Often, I think we -- especially women -- take on everyone's problems. We try to be everything, all the time, for everyone. Frankly, no one (save for Jesus, but even he had to die in order to bear our sins for us) is built to withstand those types of burdens.

This experiment, I hope, will help me to realize that.

Wish me luck!

Sunday, April 04, 2010

Hello Spring!

I'm not really an "outside" person. I prefer to sit in the house, pretending as though today is the day I will clean the house, write something, teach Cam how to speak Mandarin Chinese. Usually, I end up doing something like watching back-to-back episodes of Mad Men, taking a nap and watching some of my fav cooking shows (although yesterday, I did  teach Cam where he nose is).

But yesterday, in the spirit of the warm weather, I decided to turn on the grill and cook up a barbecue-style meal.

Instead of making something up, I took out my Get 'em Girls Cookbook (guide to the perfect get-together, their second book) and got to flippin.'  I have to point out first, that in my eyes, the Get 'em girls can do no wrong. You know how sometimes, you follow a recipe to the "t" and it comes out totally unseasoned or undercooked? NEVER happens with this book. Or at least it hasn't happened so far.

Anyway, I decided to make the pulled chicken sandwiches w/ easy creamy coleslaw. I also made something they called gold rush, a delicious cocktail made with lemonade, sweet tea, peach schnapps and coconut rum. Think peach Firefly w/ a hint of coconut. For non-drinkers, just try mixing the lemonade and sweet tea. Delicious!

Anyway, here's the recipe for the sandwiches. I threw the buns on the grill and topped my chicken with the slaw and a slice of pickle. I also had a HUGE bottle of BBQ, so I didn't make my own. Seriously, the work put into this is minimal. This is the type of meal you can cook for a group while you're outside playing cards or dominoes because you're not trapped in the kitchen. If you want the other recipes buy the cookbook -- or both. It's worth it!

2 lbs boneless skinless chicken thighs
juice of 1 lemon
2 tbsp Get'em girl essential BBQ rub (too much to print here, but use your fav rub)
1 c. BBQ sauce (there's an easy sauce recipe in the book, too.)
cole slaw
sandwich rolls (lightly toasted)
dill pickle chips

I started up the grill (you can also do this with a grill pan) and while it was heating, rinsed the chicken under cold running water. Put it in a large bowl and pour the lemon juice over the chicken. Let sit for one minute. Rinse under cold water and pat dry. Rub the chicken with BBQ rub and grill for about 25-30 minutes. Remove from grill and let rest for 5 minutes before shredding with two forks. Stir the chicken into the BBQ sauce in a large skillet. Cook until heated through. Serve and enjoy!

Saturday, April 03, 2010

Window Seat

Four years ago, I made the decision that I would become a full-time writer. I would blog, I would write, I would flex my creative muscle, and at the end of it all, I would have a book and a steady freelance career.

Four years later, I have none of that.

I'm the type of person who feels, for whatever reason, that I am always one paycheck from living in my car (at best) and living on the streets (at worst).

Sidenote: I'm not sure why these fantasies of demise never involve us living with my mom or mother-in-law; for some reason, it's always us - poor, jobless and homeless.

So: I worked. Instead of taking the last of those years when it would be just the husband and me, I worked almost all of the time I was in Germany -- three jobs in three years with only months in between.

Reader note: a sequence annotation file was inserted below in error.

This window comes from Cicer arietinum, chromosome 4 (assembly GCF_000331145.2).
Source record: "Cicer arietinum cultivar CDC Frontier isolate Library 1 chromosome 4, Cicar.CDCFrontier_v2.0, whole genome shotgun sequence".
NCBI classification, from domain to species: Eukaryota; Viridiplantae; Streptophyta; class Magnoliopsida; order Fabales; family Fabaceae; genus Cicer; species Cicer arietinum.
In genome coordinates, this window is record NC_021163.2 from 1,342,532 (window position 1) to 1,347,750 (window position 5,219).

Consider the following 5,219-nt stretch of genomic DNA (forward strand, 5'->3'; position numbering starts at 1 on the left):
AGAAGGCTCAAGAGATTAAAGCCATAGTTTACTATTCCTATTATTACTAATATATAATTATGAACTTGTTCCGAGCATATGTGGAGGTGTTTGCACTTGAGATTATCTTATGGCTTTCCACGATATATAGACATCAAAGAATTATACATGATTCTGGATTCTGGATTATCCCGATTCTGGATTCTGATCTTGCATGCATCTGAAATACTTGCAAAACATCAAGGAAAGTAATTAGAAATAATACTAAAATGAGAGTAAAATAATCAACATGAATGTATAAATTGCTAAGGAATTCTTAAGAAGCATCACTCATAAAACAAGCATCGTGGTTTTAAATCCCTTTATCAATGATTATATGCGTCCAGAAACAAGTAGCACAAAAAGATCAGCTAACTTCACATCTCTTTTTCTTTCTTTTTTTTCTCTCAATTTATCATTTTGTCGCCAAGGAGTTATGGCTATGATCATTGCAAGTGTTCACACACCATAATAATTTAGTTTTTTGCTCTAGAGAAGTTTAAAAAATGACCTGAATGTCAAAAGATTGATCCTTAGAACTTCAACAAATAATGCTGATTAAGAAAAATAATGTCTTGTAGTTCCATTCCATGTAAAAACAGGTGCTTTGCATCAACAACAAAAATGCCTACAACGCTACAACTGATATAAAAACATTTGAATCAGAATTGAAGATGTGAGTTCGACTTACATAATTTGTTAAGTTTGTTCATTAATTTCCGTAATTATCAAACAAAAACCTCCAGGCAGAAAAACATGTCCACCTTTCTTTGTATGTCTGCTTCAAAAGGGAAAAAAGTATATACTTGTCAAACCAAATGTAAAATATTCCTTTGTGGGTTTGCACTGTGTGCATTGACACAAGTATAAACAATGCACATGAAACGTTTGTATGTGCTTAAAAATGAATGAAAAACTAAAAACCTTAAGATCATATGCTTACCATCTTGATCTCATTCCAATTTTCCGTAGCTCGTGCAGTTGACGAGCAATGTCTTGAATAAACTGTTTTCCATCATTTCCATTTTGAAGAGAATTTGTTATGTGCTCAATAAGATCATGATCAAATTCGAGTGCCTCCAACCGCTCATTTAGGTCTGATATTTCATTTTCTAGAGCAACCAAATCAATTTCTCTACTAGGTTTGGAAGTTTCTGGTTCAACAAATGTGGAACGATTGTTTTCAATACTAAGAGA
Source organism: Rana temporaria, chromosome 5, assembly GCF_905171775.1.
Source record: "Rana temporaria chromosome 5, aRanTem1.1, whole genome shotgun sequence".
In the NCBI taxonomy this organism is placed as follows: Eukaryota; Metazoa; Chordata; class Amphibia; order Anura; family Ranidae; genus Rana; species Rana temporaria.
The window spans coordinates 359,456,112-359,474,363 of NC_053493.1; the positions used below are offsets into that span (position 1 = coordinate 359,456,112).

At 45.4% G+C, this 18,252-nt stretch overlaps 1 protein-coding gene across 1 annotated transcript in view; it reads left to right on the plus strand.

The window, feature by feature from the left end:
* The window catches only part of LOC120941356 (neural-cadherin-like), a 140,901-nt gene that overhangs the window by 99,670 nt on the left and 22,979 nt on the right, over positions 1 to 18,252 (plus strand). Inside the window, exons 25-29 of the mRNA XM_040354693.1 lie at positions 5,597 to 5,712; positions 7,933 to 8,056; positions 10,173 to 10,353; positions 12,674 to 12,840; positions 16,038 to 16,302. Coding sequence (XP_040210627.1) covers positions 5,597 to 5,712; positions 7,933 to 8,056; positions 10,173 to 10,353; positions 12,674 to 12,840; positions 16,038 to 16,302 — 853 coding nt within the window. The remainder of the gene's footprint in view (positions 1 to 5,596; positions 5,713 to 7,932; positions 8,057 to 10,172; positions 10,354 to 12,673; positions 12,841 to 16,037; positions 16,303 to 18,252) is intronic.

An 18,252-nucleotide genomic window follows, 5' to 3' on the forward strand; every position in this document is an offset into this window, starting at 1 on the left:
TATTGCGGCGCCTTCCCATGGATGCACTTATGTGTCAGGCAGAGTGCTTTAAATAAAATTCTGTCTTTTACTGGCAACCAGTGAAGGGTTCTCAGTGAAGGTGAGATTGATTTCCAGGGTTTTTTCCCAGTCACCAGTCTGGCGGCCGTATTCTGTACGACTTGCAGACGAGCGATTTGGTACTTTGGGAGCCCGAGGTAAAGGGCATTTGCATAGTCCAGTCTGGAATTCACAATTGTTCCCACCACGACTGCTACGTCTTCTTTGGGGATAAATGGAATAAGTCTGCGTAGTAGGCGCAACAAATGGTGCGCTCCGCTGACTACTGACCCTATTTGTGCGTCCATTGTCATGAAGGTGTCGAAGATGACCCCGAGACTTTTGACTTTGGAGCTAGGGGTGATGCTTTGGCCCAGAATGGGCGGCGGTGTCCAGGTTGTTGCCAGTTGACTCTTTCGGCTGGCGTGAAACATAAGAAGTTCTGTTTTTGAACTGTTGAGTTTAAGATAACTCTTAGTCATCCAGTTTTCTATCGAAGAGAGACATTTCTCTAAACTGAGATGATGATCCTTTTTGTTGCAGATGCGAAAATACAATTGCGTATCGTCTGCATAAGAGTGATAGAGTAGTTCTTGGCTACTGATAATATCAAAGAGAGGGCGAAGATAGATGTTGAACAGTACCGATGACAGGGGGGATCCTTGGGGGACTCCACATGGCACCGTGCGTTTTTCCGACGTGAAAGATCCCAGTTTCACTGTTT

I acknowledge that  I have also been ridiculously and improbably blessed since we've moved back to the states. (Who was it that said "favor ain't fair?"

Convinced we would be stationed in Oklahoma, I cold-called the local newspaper and asked for an interview, not knowing if they were even hiring. Whether they were or not, I got a call back a couple of weeks later to work though; though, truth be told, I'd been out of the news business so long that I would have worked there for free for a while to build up more current newspaper clips.

When we ended up getting stationed in South Carolina, again, I got on the grind, looking for jobs before we even shipped our belongings. I applied for several and got a phone call about one.

Her: Did you claim military spouse preference? Me: Yes.
Her: Do you have a federal job now? Me: No.
Her: Well, unfortunately, you don't qualify for preference. Me: Thanks, anyway.

But, improbably, I got the job anyway. With no "preference," no prior military service or (non-temporary) federal service to get me on the unbreak-through-able list. (If you know anything about government jobs, you know that it's hard as heck to get in "the system." But once in the system, you're pretty much set for life, so long as you're not completely incompetent. Though in some cases, incompetence doesn't get you fired either).

Six months, one baby and 6 weeks of maternity leave later, I was promoted (isn't it amazing when other people's blessing leads to a blessing for you? That's why you can't be a hater.)

I enjoy my job; really I do. But lately I've been feeling like something is missing. I want to expand my writing, to write something beyond what I've been able to do lately. To focus on finishing? restarting? the book I began some years ago. To have time to volunteer again (I shockingly miss being a Girl Scout leader -- something I never imagined I would EVER do).

So, to that end, I have taken the first step. And that first step will open for all the world to see in a couple of weeks when one of my articles appears in Zora&Alice, a new magazine and blog. I pray that this will be the first of many opportunities with Z&A, but no matter what happens, I know that nothing will happen if I stay in my comfort zone, never pushing the limits of what I am capable.

Does this mean that I will be leaving my job? Of course, not.

But there will come a time when I reach that point at which I have decide what direction I want my career to go. And, this time, finally, I will not make the easy decision.